#1064 - You have an error in your SQL syntax;
  10. Chris, I am absolutely content that a 12+mp D2X as doing everything I need. The extra stop I might(perhaps maybe might) get from Canon at high ISO isn't of consequence for me and I suspect that the D4X and 1D Mark-V might have low noise ISO 6400...until then I'm happy as a mosquito in a nudist colony.
    I'm still feeling empathy for the people that want Nikon to make a FF camera, for it would allow more choice. I suppose Nikon's attitude is that it is a niche market and they are a lot better off selling a lot of D50s and D200s and makong a whole bunch of new VR's and DX lenses.

    I discovered something this weekend for myself that I'd heard alleged. The D2X is pushing the limits of 35mm lens technology. With careful tripod testing my my 70-200VR, tack sharp as it is, is discernibly better at f4 that at f2.8. This was not discoverable with my D2H but is now visualizable. It, however, seems folly to say the D2X is fussy. It's not that it makes f2.8 any worse...it simply can see the heretofore usable f4 sharpness that prior sensors could not. I'm not that good anyway!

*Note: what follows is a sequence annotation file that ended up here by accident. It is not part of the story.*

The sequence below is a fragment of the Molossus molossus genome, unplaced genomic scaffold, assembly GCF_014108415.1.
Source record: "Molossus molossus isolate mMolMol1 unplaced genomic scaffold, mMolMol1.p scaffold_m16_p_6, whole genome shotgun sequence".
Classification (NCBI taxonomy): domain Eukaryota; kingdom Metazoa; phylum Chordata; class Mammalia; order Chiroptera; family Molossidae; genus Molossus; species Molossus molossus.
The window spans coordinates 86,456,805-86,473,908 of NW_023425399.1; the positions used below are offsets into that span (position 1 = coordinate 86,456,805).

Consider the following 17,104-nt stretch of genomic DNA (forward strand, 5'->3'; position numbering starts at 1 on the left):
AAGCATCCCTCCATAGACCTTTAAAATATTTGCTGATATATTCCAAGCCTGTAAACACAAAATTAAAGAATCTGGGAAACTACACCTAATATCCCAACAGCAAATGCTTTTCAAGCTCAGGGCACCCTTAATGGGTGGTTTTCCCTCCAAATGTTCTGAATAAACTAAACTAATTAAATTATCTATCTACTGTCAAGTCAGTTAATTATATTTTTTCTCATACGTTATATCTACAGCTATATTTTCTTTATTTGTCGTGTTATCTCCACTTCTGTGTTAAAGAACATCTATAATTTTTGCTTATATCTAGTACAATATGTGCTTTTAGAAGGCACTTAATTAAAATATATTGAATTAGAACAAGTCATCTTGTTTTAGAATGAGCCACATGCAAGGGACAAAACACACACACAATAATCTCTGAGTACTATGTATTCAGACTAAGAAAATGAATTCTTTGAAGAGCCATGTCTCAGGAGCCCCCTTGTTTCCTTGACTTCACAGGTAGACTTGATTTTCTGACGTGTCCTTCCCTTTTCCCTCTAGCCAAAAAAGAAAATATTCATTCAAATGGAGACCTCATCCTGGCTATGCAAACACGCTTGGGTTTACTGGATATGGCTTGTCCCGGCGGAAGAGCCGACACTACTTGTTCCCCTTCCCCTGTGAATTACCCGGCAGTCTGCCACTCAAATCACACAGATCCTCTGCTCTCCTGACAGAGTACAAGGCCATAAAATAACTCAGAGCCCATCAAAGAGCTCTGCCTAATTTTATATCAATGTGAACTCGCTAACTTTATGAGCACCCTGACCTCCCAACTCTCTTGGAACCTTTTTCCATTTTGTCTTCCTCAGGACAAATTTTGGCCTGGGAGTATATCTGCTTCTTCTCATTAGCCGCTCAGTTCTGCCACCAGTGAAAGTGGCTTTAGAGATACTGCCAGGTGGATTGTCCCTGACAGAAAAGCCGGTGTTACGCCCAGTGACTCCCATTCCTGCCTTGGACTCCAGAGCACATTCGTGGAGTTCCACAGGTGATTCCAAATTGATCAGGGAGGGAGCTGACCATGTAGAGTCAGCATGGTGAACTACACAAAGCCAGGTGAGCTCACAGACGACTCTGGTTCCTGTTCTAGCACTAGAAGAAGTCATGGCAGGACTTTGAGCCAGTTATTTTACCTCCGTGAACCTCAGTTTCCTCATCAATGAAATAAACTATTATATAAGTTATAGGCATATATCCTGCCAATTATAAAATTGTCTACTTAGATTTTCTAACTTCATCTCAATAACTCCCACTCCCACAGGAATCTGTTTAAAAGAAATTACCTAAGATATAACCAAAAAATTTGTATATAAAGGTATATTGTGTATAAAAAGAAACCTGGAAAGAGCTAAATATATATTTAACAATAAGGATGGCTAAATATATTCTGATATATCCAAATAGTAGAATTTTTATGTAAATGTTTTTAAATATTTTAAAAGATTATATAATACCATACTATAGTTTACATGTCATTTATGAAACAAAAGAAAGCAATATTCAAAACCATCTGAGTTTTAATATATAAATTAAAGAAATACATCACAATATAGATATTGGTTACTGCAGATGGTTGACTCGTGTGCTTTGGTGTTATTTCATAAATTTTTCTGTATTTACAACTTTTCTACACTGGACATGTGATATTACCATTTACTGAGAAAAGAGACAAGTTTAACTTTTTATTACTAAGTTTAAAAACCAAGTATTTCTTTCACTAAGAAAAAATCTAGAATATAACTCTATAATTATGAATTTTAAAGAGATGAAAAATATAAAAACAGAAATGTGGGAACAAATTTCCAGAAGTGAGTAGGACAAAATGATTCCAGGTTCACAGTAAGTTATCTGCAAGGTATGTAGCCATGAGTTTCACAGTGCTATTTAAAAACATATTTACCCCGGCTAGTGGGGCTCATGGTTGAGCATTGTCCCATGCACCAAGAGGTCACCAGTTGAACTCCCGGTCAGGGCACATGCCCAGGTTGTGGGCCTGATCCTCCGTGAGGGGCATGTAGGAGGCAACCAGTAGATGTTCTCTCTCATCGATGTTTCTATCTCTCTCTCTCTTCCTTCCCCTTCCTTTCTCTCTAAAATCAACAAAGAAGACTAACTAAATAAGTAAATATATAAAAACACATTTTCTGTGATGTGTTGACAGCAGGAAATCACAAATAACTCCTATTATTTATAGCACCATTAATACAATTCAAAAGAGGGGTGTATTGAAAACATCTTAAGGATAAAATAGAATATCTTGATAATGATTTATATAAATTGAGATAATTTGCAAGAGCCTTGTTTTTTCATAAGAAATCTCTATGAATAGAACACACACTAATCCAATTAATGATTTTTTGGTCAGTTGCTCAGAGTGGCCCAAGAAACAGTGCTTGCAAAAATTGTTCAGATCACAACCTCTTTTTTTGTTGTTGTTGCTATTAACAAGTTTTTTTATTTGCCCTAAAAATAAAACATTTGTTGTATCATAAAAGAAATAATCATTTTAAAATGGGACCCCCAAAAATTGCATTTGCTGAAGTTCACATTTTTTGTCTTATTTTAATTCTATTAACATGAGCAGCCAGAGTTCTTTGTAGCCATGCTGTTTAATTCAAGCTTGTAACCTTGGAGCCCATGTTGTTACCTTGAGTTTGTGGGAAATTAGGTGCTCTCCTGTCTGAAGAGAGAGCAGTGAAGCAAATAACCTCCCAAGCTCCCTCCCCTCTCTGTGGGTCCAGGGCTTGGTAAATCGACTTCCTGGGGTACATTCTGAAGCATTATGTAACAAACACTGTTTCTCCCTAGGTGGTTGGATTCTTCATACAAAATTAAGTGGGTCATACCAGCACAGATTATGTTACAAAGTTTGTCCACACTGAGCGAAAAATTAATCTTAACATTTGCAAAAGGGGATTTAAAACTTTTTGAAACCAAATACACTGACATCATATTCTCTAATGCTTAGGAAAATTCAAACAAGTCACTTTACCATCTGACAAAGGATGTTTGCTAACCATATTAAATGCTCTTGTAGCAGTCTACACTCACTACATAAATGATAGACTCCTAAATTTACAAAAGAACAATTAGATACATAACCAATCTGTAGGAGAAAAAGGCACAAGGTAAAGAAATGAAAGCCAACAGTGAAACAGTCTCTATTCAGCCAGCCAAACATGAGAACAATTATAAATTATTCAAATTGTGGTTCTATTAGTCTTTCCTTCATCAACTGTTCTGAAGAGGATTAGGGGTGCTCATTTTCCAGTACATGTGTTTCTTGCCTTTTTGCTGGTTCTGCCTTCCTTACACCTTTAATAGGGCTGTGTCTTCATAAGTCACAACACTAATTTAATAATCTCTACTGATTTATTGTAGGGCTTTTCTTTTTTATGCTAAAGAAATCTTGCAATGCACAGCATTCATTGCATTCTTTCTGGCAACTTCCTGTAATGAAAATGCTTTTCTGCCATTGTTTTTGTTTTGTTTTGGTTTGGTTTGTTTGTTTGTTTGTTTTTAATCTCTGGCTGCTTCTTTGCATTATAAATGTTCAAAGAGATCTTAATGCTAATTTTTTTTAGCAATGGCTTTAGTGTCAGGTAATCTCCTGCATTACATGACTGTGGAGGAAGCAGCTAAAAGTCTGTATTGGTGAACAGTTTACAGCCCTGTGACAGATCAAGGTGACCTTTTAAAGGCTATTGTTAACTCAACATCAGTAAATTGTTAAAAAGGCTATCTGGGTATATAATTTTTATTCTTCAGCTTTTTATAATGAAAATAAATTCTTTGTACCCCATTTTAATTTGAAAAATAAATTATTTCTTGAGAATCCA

I love available light and the D2X is sharper than I can hold on my best day. If it's so sharp it shows motion blur at 1/1000th that's a good thing not a deficiency as some have claimed.

    Here I am handholding at 1/5th...I love what the thing lets me do.
    It's way better than most of us are.
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  11. See.. I didn't need the D2X to notice the limitations of the 70-200 at its extremes. The 70-200 ghosts horribly and is soft at 2.8. Compared to other zooms it is fantastic...but put it up against a prime lens and it is very clear that the lens isn't under f/4.
  12. Chris101


    Feb 2, 2005
    Josh, unless you're a bokeh freak, you're gonna love the 180 when you get it, but develop your manual focusing skills.
  13. Hey, dragonfly...
    I suppose you won't fault me for my current lens lust...in this order...

    BTW...I beg to differ politely...it's not "soft" it is merely infra-superlative. I shot very critically my 300f4 vs. the 70-200VR at the same distance at 2.8. The 300f4 , no surprise to prime aficionados, blows the wide-open VR away. When the VR looked soft some here pointed out that i have a bad lens. Your insight is more accurate.